18 Sep Lakes, Mountains, Whales and Forests – Visiting New Hampshire
After experiencing city life in Boston, we picked up our rental car and headed to New Hampshire, a thick forested state speckled with sparkling lakes and jagged mountains. As we turned off the interstate through woodland roads, a country channel spluttered to life on the radio and we passed a “Guns, Ammo and Knives” store. We shared the roads with trucks carrying timber, 4x4s and the occasional noisy big motorcycles, all bearing the New Hampshire state motto on their registration plates: “Live Free or Die.”
*Update: you can read our complete 2016 New England Fall Foliage Guide here. This includes tips on where and when to see the best foliage, what to eat, which festivals to visit, how much our fall trip to New England cost and our favourite destinations in New England.*
The Lakes of New Hampshire
We stayed with Wendy, a fantastic Airbnb host who lives in a secluded, blue-wooden house in the forest, near the tiny town of Effingham. When we arrived Wendy was sorting her wood pile and preparing a camp fire for the evening; she recommended that we spend the rest of the afternoon in nearby Wolfeboro, which sits on the edge of the largest lake in the state, Winnipesaukee.
Wolfeboro was everything I’d been longing for in a New England town, with its white-picket, pastel houses and smattering of independent shops selling toys, penny candy, clothes and souvenirs; the book store had a sign in the window advertising the weekly book club. Ice cream parlours and restaurants lined the lakeside and we wandered along snapping pictures as families out to enjoy the last of the summery weather lazed in their boats or rowed along in kayaks.
We were never far from a lake in New Hampshire; another tip-off from Wendy sent us to Squam Lake, where the 80’s film “On Golden Pond”, starring Henry Fonda was set. We hiked through woods up the shady Bridal Trail, emerging to an incredible view overlooking the lake with hazy mountains in the distance.
That afternoon, with some difficulty, we strapped Wendy’s two-seater kayak to the roof of our car and headed to Crystal Lake, a small, still pond. As the afternoon sun started to fade we slid off into the water and paddled, alone, into the middle of the lake, marvelling at the perfect tree reflections on the water’s surface as bugs buzzed around us and ducks floated by.
The White Mountains
The main attraction in New Hampshire is the White Mountains, which cover around a quarter of the state and are part of the Appalachian mountain range. You could spend months exploring the region, which is popular for hiking and in the winter, skiing. With limited time, we chose to drive the most scenic section of the White Mountain road loop, the Kancamagus Highway.
I love the fact that there are real park rangers in America who wear green and khaki uniforms and reside in log cabin-like buildings, waiting with a stack of maps to give you useful information about where to visit. Following a ranger’s advice, we set our odometer to zero and set off along the famous stretch of road, stopping at designated spots along the way; an old covered bridge from the days when horse-drawn carts used to traverse the mountain roads, a waterfall, lake and stretch of rocky river.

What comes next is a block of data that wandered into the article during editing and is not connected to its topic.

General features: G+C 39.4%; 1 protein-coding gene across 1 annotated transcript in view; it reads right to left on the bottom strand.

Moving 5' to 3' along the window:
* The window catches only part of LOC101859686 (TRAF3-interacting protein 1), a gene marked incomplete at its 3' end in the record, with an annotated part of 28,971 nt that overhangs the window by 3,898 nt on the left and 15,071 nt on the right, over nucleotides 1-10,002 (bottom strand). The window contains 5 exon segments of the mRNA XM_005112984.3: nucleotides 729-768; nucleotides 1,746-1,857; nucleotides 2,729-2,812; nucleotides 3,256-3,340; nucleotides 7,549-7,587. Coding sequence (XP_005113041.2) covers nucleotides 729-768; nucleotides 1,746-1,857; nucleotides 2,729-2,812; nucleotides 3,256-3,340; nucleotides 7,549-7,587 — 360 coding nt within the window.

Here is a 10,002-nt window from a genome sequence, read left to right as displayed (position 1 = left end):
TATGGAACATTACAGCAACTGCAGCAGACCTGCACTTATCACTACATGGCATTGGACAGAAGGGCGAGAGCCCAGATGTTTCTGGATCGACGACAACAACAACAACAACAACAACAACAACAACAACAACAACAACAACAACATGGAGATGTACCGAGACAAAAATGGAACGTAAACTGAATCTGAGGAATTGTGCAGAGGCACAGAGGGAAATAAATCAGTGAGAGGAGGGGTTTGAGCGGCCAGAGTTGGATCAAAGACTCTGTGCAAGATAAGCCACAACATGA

Although summer is stubbornly refusing to retreat at the moment, we still saw hints of autumn in sparks of red, orange and yellow leaves in the tall trees which line the highway and carpet the entire state. Everywhere we looked the White Mountains surrounded us, huge tree-covered mounds stretching up towards the sky and we passed through tiny, touristy ski towns like Lincoln and Woodstock.
Although we didn’t attempt any mountain hiking ourselves, we did venture up the steep auto road to the top of Mount Washington, the highest peak in the Northeast of America. The drive up there was reminiscent of hair-raising bus journeys we took in the Philippines and Laos; all windy corners and sharp turns with steep unforgiving drops and no guard rails.
The summit of Mount Washington sits at 6,289 feet and is home to the worst weather ever recorded, with winds reaching up to 231MPH. It was definitely the windiest place I’ve ever been and the air was viciously Arctic, even in the warm sunshine. The views from the top of Mount Washington were more than worth the pummelling wind and hairy drive though; we were lucky to visit on a clear day and we could see for miles around.
Whale Watching in Gloucester
One of our days in New Hampshire was actually spent in Gloucester, Massachusetts, on a pre-booked whale watching trip. Setting sail from the industrial harbour town we zipped our coats against the cold; our trip happened to fall on the one bad day of weather we’ve experienced so far and the leaden sky gave way to occasional icy showers as we sped off into the ocean.
After an hour or so of exhilarating, rocky sailing that had some people throwing up their lunch, the Captain stopped at Geoffrey’s Ledge, a well-known feeding ground for whales. As we all shivered and grasped the handrails as the boat rocked violently from side-to-side, the black arcs of three Humpback Whales rose out of the sea, snorts of hot air blasted from their blow holes and we all watched in awe as the whales flipped up their tails to reveal unique white markings before diving down into the depths below.
We were extremely lucky to see another two humpbacks as well as a couple of Minke Whales and a Fin Whale – the second largest animal in the world after the Blue Whale. On the way back to Gloucester a pod of around 50 Atlantic White-Sided dolphins chased alongside us, playing in the boat’s wake and leaping through the waves. We couldn’t have asked for a more incredible end to the day.
Pin Me For Later!
All too quickly, our time in New Hampshire is up and we’re off to explore Connecticut, home of prestigious Yale and beautiful seaside towns.